High-latitude lakes warming at rapid pace – new research
New research conducted in collaboration between Bangor University and scientists in China has confirmed that high-latitude lakes are warming at a rapid pace.
High-latitude regions are located between 60 and 90 degrees latitude in the northern and southern hemispheres and are characterised by very cold temperatures with low humidity.
Dr Iestyn Woolway of Bangor University and collaborators in China used both satellite data and numerical modelling to analyse lake surface water temperatures of 92,245 lakes.
36% of the 92,245 lakes included in the research’s dataset are located within the Arctic, comprising 72.3% of global lake area.
Though lakes are getting warmer at a rate of 0.24 degrees Celsius per decade from 1981 to 2020, this is still slower than the change in surface air temperature (0.29 degrees Celsius per decade) during the same period.
The main reason is that higher air temperature increases evaporation, which, in turn, cools the lake surface.
The study also found that lakes at high latitudes, are warming fastest. This is because lakes in these regions are more sensitive to changes in the climate.
Dr Woolway, NERC Independent Research Fellow and Reader at Bangor University said: Lakes are important ecosystems. They provide a variety of benefits, including drinking water, recreation, and habitat for fish and other aquatic life.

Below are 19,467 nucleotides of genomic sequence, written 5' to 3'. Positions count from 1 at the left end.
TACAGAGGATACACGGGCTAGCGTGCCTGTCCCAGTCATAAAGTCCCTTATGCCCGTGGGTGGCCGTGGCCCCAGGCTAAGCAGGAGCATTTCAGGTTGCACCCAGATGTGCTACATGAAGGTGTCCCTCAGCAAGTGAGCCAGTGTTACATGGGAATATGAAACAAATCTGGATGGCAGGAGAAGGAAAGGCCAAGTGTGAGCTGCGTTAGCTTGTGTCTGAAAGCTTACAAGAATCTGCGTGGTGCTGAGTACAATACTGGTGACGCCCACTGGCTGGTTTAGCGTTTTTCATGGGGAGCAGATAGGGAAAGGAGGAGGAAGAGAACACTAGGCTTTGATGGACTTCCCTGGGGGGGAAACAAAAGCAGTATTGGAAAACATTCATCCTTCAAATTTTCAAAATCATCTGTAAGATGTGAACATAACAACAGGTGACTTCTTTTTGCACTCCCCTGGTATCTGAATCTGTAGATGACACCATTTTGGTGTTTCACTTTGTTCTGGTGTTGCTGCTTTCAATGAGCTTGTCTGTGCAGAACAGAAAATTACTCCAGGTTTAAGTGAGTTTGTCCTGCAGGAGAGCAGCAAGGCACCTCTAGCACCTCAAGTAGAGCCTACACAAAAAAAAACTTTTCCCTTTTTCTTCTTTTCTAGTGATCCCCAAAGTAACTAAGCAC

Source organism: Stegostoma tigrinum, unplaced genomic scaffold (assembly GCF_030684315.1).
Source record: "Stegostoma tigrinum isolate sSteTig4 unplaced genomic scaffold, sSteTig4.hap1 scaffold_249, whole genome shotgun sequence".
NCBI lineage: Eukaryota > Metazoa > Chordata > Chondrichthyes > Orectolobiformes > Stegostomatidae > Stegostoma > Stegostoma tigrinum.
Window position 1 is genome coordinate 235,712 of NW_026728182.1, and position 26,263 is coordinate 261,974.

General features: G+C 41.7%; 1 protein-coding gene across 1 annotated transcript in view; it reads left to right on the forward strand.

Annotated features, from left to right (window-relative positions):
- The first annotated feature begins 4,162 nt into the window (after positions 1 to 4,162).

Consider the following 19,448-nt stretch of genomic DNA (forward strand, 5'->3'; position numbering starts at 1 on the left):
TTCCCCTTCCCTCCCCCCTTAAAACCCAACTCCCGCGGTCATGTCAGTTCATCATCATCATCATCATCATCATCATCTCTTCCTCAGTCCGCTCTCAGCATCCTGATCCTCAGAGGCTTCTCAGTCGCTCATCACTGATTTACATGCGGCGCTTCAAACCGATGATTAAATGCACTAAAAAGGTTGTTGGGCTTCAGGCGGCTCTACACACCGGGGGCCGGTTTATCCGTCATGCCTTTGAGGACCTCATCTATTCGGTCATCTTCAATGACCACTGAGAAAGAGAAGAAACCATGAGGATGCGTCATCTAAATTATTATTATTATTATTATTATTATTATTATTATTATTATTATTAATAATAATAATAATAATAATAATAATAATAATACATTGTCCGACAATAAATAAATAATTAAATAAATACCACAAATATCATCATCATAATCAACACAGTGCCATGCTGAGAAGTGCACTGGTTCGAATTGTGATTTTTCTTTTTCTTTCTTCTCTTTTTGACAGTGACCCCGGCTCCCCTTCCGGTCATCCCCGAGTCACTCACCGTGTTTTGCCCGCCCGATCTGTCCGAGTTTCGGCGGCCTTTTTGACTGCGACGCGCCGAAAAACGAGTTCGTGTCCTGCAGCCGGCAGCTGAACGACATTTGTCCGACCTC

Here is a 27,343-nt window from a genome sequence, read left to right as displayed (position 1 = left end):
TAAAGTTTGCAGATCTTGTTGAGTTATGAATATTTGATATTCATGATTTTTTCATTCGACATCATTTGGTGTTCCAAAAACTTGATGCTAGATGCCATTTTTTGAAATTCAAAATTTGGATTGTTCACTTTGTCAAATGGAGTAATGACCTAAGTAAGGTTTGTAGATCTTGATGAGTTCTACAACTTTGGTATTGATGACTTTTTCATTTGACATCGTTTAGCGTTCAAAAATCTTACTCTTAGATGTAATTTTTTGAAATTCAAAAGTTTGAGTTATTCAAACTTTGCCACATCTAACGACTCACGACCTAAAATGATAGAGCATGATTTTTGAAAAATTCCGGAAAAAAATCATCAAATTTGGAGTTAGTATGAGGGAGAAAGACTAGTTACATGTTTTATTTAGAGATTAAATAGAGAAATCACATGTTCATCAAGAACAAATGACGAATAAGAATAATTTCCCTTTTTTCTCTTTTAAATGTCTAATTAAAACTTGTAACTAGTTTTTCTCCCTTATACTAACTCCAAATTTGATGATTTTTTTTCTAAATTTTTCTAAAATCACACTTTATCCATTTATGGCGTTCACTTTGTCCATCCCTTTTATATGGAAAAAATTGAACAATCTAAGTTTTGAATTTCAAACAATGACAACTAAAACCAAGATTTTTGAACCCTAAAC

“Lake warming is a serious threat to these fragile ecosystems, as it can lead to changes in water quality, increased algal blooms, and fish kills. Lakes also influence wider global geophysical processes such as weather patterns, hydrological cycles, and the distribution of freshwater resources.”
“The new study highlights the need to reduce greenhouse gas emissions in order to mitigate the impacts of lake warming. It also provides valuable data that can be used to study the effects of lake warming and develop adaptation strategies.”
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